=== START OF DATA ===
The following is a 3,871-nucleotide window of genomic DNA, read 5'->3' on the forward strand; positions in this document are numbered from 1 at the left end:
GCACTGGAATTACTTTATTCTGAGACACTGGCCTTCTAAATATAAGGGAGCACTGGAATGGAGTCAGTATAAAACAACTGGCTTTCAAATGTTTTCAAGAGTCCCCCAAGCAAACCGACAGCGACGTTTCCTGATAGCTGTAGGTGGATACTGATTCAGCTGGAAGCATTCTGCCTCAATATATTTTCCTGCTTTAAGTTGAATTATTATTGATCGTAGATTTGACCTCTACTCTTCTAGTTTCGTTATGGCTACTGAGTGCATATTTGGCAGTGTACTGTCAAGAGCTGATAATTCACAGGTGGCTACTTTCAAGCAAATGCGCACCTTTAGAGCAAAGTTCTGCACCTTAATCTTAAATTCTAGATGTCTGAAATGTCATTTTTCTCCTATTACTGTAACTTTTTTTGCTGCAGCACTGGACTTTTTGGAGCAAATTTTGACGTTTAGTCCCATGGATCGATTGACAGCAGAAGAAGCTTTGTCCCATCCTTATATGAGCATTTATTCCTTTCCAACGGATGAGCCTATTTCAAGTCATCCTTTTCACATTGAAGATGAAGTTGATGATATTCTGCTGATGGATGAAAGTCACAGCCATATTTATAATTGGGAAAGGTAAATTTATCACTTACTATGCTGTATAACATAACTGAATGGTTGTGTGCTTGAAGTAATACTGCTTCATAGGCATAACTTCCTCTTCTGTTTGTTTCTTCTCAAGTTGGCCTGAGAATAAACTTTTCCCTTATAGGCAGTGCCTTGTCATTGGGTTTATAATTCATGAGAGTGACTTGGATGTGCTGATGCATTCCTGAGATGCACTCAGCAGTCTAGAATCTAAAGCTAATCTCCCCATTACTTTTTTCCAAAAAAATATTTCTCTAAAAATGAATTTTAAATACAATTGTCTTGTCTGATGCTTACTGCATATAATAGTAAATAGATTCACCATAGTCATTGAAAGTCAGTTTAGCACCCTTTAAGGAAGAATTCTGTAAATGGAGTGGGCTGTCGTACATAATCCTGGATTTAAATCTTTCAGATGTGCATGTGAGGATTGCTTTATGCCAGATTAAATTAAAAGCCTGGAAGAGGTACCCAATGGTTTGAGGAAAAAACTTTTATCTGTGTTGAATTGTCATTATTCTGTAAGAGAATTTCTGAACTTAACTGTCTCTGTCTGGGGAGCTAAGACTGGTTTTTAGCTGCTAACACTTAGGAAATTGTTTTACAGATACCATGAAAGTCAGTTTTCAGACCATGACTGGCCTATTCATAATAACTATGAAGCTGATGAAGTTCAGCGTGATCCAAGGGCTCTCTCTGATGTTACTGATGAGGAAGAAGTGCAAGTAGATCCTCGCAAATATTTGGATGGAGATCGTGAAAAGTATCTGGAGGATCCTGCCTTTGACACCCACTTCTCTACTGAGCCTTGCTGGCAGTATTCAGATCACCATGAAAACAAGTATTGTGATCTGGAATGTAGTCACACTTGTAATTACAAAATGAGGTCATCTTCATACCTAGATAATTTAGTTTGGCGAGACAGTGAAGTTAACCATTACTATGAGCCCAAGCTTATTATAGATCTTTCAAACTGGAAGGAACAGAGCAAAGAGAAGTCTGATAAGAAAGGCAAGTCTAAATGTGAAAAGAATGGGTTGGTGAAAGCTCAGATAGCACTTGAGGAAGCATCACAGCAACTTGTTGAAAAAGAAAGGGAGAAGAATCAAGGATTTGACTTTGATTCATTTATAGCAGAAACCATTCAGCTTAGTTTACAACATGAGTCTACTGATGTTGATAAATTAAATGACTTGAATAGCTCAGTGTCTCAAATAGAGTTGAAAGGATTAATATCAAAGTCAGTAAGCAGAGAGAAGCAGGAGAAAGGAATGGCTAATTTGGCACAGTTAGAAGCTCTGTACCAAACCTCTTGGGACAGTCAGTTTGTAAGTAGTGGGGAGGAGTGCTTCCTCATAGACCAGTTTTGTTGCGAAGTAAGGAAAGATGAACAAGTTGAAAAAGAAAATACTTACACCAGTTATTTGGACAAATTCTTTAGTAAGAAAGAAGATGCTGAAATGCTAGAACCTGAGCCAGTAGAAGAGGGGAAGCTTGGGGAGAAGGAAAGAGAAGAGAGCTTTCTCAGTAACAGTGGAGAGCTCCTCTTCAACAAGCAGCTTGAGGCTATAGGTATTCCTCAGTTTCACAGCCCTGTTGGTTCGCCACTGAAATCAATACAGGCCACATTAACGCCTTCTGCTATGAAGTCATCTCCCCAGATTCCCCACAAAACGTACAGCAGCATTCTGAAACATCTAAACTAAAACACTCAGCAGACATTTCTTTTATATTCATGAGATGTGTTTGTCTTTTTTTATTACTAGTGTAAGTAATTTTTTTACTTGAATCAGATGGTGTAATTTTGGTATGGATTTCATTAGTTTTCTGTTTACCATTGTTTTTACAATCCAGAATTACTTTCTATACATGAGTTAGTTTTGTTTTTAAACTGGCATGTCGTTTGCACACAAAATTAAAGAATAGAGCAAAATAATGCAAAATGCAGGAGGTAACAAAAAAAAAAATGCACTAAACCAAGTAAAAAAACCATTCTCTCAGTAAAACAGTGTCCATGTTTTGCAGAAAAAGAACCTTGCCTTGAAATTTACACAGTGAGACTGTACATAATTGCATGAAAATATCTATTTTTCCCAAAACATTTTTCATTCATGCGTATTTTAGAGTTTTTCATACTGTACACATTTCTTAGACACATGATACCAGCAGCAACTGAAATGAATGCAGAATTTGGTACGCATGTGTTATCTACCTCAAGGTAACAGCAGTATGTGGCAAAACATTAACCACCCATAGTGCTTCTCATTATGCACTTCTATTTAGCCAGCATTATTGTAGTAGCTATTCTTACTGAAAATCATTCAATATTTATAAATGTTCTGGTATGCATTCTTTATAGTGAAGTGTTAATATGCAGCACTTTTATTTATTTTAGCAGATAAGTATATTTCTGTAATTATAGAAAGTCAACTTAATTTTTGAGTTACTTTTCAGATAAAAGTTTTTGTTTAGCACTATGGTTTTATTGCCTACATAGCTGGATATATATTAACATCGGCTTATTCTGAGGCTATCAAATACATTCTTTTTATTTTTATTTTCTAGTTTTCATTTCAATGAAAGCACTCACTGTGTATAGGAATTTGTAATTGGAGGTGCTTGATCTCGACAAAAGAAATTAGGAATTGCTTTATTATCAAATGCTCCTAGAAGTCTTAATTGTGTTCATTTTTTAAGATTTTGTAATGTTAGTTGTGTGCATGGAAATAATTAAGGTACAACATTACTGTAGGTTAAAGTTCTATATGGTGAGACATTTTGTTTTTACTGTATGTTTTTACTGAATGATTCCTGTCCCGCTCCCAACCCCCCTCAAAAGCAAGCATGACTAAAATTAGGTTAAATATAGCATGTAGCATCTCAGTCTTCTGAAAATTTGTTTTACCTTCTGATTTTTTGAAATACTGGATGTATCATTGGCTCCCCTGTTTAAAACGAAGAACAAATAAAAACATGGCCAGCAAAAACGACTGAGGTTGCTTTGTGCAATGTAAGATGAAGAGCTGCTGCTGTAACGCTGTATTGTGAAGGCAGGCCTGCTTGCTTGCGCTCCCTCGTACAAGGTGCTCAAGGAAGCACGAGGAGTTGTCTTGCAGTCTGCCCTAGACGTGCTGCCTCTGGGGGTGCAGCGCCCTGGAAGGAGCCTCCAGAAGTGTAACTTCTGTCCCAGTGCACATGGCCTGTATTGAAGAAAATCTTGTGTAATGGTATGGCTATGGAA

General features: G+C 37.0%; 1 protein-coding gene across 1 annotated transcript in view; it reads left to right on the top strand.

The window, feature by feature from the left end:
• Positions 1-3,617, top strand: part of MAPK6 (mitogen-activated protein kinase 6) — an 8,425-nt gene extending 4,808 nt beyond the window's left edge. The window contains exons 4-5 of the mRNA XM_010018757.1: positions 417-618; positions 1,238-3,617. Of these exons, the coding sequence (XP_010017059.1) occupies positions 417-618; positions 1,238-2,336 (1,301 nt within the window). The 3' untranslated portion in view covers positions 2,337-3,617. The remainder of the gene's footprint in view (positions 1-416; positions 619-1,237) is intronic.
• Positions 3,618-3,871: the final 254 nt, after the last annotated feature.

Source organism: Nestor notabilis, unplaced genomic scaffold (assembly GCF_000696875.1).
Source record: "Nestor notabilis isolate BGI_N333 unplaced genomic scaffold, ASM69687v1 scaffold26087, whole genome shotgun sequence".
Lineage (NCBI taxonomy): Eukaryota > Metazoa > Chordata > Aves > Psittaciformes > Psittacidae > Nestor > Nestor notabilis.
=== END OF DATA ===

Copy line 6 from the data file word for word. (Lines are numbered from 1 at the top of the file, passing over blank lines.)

• Positions 3,618-3,871: the final 254 nt, after the last annotated feature.